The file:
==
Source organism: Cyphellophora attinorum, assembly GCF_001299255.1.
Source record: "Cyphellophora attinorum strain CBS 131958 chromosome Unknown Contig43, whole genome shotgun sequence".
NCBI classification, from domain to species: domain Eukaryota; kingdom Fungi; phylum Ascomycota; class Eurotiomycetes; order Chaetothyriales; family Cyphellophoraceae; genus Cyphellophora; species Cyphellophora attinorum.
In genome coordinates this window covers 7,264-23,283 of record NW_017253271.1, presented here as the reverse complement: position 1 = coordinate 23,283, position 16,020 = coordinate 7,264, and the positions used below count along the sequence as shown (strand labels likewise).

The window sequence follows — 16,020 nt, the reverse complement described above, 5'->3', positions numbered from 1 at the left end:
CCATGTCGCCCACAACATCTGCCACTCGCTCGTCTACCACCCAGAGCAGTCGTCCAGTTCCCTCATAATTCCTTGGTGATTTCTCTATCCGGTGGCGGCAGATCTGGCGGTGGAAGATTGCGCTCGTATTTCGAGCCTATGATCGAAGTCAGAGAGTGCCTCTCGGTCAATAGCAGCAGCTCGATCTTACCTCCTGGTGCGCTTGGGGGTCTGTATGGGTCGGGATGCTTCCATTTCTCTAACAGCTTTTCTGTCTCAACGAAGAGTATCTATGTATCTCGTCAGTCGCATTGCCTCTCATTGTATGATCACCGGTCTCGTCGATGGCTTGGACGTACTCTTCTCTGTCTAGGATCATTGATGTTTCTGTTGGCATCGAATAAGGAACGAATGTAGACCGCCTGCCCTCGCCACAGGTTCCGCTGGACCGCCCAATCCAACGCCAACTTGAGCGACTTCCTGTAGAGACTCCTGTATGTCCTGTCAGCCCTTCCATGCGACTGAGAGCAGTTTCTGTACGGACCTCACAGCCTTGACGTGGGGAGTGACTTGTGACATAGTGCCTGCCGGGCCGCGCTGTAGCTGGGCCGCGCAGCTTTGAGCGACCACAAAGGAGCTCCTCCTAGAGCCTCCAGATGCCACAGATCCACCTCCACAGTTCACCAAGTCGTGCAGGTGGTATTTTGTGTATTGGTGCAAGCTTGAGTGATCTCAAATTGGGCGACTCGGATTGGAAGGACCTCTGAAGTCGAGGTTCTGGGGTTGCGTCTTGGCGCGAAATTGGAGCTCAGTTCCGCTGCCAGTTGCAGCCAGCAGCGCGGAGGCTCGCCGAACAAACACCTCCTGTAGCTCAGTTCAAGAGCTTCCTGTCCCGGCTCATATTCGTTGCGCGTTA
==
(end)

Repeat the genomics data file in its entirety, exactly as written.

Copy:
Source organism: Cyphellophora attinorum, assembly GCF_001299255.1.
Source record: "Cyphellophora attinorum strain CBS 131958 chromosome Unknown Contig43, whole genome shotgun sequence".
NCBI classification, from domain to species: domain Eukaryota; kingdom Fungi; phylum Ascomycota; class Eurotiomycetes; order Chaetothyriales; family Cyphellophoraceae; genus Cyphellophora; species Cyphellophora attinorum.
In genome coordinates this window covers 7,264-23,283 of record NW_017253271.1, presented here as the reverse complement: position 1 = coordinate 23,283, position 16,020 = coordinate 7,264, and the positions used below count along the sequence as shown (strand labels likewise).

The window sequence follows — 16,020 nt, the reverse complement described above, 5'->3', positions numbered from 1 at the left end:
CCATGTCGCCCACAACATCTGCCACTCGCTCGTCTACCACCCAGAGCAGTCGTCCAGTTCCCTCATAATTCCTTGGTGATTTCTCTATCCGGTGGCGGCAGATCTGGCGGTGGAAGATTGCGCTCGTATTTCGAGCCTATGATCGAAGTCAGAGAGTGCCTCTCGGTCAATAGCAGCAGCTCGATCTTACCTCCTGGTGCGCTTGGGGGTCTGTATGGGTCGGGATGCTTCCATTTCTCTAACAGCTTTTCTGTCTCAACGAAGAGTATCTATGTATCTCGTCAGTCGCATTGCCTCTCATTGTATGATCACCGGTCTCGTCGATGGCTTGGACGTACTCTTCTCTGTCTAGGATCATTGATGTTTCTGTTGGCATCGAATAAGGAACGAATGTAGACCGCCTGCCCTCGCCACAGGTTCCGCTGGACCGCCCAATCCAACGCCAACTTGAGCGACTTCCTGTAGAGACTCCTGTATGTCCTGTCAGCCCTTCCATGCGACTGAGAGCAGTTTCTGTACGGACCTCACAGCCTTGACGTGGGGAGTGACTTGTGACATAGTGCCTGCCGGGCCGCGCTGTAGCTGGGCCGCGCAGCTTTGAGCGACCACAAAGGAGCTCCTCCTAGAGCCTCCAGATGCCACAGATCCACCTCCACAGTTCACCAAGTCGTGCAGGTGGTATTTTGTGTATTGGTGCAAGCTTGAGTGATCTCAAATTGGGCGACTCGGATTGGAAGGACCTCTGAAGTCGAGGTTCTGGGGTTGCGTCTTGGCGCGAAATTGGAGCTCAGTTCCGCTGCCAGTTGCAGCCAGCAGCGCGGAGGCTCGCCGAACAAACACCTCCTGTAGCTCAGTTCAAGAGCTTCCTGTCCCGGCTCATATTCGTTGCGCGTTA